A few weeks ago, I sat in fear with my son and husband in a hospital cafeteria between my son’s testing and our consultation with the pediatric oncologist. Soon, I will know whether my son has cancer, I thought. Our lives may be divided into before and after.
Ever feel there are a lot of things people failed to mention in the What to Expect books? Or on those little index cards of advice at your baby shower? Nap when the baby naps … Limit screen time … Be consistent.
No one told me how afraid I would be.
When you’re picking out smart baby outfits, you don’t anticipate someone telling you, years later, your teenager may have lymphoma.
The fear galloping through me was like nothing I have ever experienced. There was anger, bargaining, images of worst-case scenarios, and questions from my son that rendered me speechless.
From the moment we wait for two pink lines on a stick or consider that adoption, parenting flays us open to vulnerability. We love deeper and wider than we’d thought possible. And with that love, we hitch our wagons to risk and loss.
Is it wrong to fear for my children?
The emotion of fear itself is not wrong. God gave us fear so that if we are, say, being chased by a grizzly, we do not stop for a milkshake and a manicure. Our desire to protect our children from pain is an expression of God’s fierce protection of us.
We just have to choose what we’ll do with that fear.
Like any other emotion, fear can inflate to a disproportionate size. That fear can morph into anger. We become angry at anyone who threatens that promise we made to ourselves: that our kids wouldn’t see unnecessary pain. We might become overprotective. Overindulgent. Reactive. Nibbled at and consumed by subtle worry. Controlling (again: anything to battle the fear).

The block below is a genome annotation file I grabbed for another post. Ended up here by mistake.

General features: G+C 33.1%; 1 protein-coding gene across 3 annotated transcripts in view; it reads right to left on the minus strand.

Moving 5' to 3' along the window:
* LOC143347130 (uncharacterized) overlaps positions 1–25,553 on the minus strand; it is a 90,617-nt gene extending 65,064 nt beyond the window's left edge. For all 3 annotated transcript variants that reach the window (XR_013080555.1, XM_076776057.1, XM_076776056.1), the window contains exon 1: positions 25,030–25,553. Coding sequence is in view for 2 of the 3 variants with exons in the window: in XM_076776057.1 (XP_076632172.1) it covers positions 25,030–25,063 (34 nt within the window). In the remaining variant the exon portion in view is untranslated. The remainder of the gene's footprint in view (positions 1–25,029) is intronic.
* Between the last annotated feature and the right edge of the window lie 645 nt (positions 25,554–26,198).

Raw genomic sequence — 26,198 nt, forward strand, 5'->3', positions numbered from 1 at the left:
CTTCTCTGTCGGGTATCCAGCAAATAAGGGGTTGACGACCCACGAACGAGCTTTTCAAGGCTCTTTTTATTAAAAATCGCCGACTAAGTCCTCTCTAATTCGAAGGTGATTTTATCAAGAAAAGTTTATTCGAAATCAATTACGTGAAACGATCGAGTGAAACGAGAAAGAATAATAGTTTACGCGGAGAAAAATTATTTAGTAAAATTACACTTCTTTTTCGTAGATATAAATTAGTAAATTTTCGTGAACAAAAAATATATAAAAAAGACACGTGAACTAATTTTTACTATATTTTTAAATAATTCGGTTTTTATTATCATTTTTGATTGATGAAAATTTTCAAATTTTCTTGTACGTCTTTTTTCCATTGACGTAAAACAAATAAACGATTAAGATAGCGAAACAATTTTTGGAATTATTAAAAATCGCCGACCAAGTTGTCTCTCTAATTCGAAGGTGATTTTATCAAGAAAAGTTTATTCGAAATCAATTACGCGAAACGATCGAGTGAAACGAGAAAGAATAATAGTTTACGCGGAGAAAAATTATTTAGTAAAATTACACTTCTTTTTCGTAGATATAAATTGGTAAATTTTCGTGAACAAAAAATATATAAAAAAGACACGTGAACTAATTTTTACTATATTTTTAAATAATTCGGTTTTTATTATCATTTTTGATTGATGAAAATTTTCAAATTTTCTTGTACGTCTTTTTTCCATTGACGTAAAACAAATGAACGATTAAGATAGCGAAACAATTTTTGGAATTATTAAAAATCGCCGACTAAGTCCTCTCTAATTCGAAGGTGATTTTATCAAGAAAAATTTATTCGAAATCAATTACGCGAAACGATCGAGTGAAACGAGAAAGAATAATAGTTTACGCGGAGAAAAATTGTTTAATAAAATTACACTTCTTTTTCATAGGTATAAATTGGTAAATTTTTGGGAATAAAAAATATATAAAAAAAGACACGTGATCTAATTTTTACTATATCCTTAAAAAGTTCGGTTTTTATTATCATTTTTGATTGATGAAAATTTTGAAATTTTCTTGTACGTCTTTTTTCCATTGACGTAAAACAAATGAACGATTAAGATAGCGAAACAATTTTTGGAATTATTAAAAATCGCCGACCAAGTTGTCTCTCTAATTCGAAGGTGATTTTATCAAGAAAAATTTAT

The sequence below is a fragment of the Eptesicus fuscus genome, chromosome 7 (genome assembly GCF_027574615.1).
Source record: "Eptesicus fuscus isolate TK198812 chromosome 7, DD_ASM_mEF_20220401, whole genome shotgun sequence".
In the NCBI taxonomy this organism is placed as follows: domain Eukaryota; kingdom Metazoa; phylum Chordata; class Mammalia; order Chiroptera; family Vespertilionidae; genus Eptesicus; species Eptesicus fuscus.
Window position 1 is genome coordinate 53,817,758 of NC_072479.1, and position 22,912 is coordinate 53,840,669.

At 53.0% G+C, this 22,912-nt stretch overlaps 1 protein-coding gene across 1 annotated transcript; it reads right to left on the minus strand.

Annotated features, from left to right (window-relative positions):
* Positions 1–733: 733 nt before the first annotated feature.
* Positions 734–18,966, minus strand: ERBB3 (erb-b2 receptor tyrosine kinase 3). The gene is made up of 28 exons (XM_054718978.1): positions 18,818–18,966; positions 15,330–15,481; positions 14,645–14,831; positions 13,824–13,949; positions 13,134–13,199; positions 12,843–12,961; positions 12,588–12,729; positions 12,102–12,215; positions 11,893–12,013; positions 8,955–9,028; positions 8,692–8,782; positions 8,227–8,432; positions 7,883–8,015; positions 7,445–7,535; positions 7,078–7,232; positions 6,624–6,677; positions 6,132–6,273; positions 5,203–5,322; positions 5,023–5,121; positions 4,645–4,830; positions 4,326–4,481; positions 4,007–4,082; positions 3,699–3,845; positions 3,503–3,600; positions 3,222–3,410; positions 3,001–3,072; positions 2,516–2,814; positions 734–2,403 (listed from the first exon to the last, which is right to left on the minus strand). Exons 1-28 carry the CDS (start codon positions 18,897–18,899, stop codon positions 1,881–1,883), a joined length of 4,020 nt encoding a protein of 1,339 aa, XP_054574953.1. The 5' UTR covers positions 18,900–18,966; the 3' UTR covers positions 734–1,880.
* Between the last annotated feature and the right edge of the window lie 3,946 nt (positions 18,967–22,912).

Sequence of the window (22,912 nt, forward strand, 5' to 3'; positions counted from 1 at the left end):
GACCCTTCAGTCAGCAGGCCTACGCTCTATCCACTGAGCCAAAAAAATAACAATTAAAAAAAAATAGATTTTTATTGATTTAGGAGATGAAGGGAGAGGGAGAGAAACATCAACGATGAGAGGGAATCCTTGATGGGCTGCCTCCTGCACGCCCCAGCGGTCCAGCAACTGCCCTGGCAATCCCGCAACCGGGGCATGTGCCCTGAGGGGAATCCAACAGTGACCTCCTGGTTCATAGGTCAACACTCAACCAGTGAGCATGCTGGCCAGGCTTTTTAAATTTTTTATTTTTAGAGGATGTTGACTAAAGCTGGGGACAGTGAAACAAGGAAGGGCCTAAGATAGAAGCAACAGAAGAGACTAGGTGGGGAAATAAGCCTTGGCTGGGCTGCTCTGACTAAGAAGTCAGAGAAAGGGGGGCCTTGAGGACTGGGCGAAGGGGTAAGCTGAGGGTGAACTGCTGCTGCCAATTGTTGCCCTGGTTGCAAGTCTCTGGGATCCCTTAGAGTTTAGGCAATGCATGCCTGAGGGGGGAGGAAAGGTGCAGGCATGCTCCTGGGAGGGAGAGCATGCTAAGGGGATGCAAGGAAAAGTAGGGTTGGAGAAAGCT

As counselor and neuropsychologist Ed Welch writes, “One message is obvious: ‘If I imagine the worst, I will be prepared for it.’ Worry is looking for control … Worry has become your talisman to ward off future catastrophe.”
Oddly, J. R. R. Tolkien’s Gollum (from “The Lord of the Rings” trilogy) comes to mind when I imagine fear’s reign over us: It deforms us, turbo-charges our responses to threats, isolates us as we cherish “My Precious,” even as it eats us alive.
Fear, allowed off the leash of God’s love, is a relentless taskmaster. And it is never satisfied.
Welch elaborates that in contrast to fear, “Love, an intimate relationship, is linked to trust, a personal allegiance. Trust reveals the center of our worlds.”
“I Just Know”
Fearing my son’s cancer-riddled future revealed holes in my faith like Swiss cheese: untended spiritual wounds. Unanswered spiritual questions. Untrusted parts of God’s character. I felt the need to return to the most elemental truths of faith. “Like newborn infants, long for the pure spiritual milk, that by it you may grow up into salvation—if indeed you have tasted that the Lord is good” (1 Peter 2:2-3, emphasis added).
Hadn’t I tasted that He was good? Why did my memories of that feel so fuzzy—or at least in question?
I thought back to my children’s infancy (blurred as it may be by lack of sleep, that era is hard to forget). Not only was their milk nutritionally the perfect food, their feeding required that one of us hold the baby in our arms. “Taste and see that the Lord is good. Blessed is the man who takes refuge in him” (Psalm 34:8).
But I shook my head more than a decade after those infant years, as my husband and I sat on a date, tears mingling with the Mexican fare. It was so hard to see God was for me, for my son. There had been so many profound noes from him: A friend’s toddler losing his three-year battle with brain tumors. The death of a friend traveling to try on her wedding dress.